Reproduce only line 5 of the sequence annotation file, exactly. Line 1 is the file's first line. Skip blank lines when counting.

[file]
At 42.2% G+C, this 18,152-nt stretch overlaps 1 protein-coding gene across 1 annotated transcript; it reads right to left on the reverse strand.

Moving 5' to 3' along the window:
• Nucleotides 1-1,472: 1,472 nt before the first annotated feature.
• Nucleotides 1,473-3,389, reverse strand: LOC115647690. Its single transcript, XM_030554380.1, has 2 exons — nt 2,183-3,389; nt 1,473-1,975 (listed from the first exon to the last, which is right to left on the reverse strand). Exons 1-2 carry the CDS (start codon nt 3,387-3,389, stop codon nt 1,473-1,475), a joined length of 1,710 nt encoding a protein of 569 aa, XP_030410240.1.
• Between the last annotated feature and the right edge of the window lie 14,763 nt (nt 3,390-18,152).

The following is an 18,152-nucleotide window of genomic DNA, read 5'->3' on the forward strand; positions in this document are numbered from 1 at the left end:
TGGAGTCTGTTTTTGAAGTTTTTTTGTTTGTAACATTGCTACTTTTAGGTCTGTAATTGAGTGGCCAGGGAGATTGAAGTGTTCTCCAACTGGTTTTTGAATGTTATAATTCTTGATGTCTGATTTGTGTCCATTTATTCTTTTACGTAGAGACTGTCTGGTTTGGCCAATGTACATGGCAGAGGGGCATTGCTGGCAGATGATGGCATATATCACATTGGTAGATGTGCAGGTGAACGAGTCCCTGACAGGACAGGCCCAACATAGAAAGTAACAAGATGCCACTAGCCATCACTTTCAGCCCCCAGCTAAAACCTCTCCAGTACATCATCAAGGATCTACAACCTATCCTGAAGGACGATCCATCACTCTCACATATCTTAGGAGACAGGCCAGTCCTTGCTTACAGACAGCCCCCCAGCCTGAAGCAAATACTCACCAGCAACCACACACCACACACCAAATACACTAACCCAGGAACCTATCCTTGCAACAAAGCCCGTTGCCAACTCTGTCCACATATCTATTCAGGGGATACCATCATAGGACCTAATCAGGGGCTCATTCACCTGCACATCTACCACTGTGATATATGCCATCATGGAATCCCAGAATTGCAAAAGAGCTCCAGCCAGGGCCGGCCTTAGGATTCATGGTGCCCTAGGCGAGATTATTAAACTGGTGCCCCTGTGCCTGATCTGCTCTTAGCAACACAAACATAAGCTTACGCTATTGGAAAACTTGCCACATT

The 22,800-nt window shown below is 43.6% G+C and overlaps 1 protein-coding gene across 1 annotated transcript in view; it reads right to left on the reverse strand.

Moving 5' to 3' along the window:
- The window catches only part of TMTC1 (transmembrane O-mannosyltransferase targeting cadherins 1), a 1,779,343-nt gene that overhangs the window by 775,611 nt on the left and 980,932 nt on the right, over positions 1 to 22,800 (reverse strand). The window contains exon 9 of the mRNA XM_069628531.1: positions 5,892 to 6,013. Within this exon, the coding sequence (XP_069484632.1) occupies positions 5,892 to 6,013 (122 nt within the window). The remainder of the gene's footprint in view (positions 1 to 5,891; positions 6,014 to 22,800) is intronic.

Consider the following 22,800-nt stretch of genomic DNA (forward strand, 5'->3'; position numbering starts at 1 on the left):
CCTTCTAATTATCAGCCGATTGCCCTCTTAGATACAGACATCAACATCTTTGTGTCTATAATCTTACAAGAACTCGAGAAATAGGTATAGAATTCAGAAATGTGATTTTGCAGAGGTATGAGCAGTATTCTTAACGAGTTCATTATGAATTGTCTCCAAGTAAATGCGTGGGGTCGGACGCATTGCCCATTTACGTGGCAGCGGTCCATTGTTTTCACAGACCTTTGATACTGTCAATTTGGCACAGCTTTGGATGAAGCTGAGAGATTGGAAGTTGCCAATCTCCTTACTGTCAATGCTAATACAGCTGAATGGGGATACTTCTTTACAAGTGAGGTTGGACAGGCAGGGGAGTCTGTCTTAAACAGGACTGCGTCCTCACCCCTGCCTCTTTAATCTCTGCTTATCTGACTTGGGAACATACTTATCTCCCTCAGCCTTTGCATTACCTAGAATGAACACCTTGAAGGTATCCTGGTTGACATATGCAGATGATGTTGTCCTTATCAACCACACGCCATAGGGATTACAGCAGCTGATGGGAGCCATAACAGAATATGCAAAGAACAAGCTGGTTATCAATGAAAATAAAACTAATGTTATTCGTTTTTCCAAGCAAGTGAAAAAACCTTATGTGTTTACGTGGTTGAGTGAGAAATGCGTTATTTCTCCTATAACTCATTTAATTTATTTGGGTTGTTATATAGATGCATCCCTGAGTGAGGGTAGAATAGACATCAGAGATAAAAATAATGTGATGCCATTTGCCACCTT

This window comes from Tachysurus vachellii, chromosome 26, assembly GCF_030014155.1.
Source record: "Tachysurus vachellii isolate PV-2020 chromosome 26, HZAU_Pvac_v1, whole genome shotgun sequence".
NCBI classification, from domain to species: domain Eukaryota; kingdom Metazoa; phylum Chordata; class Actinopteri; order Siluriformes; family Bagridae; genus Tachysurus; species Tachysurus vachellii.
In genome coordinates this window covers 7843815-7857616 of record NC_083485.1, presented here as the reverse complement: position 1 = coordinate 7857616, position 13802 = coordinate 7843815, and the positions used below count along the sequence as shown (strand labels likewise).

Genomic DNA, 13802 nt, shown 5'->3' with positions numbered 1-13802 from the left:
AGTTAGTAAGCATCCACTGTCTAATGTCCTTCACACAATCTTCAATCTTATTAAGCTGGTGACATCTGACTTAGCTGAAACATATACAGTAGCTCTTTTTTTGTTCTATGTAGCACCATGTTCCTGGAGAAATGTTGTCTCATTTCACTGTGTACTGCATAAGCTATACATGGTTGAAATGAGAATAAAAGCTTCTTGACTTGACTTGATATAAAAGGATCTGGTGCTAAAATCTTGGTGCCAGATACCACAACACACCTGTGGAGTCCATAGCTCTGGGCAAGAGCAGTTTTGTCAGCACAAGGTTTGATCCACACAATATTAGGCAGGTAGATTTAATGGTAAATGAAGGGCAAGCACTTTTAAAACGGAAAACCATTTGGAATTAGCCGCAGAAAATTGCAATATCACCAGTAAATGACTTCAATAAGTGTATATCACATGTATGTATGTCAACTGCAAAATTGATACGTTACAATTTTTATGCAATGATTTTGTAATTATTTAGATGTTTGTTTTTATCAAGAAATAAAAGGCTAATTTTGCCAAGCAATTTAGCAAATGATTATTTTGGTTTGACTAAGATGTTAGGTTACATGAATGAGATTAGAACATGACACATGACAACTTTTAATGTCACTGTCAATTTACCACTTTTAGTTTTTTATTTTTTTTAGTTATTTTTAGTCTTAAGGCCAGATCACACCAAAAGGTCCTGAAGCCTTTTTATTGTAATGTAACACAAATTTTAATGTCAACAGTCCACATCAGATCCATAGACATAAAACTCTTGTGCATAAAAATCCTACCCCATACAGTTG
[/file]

• Between the last annotated feature and the right edge of the window lie 14,763 nt (nt 3,390-18,152).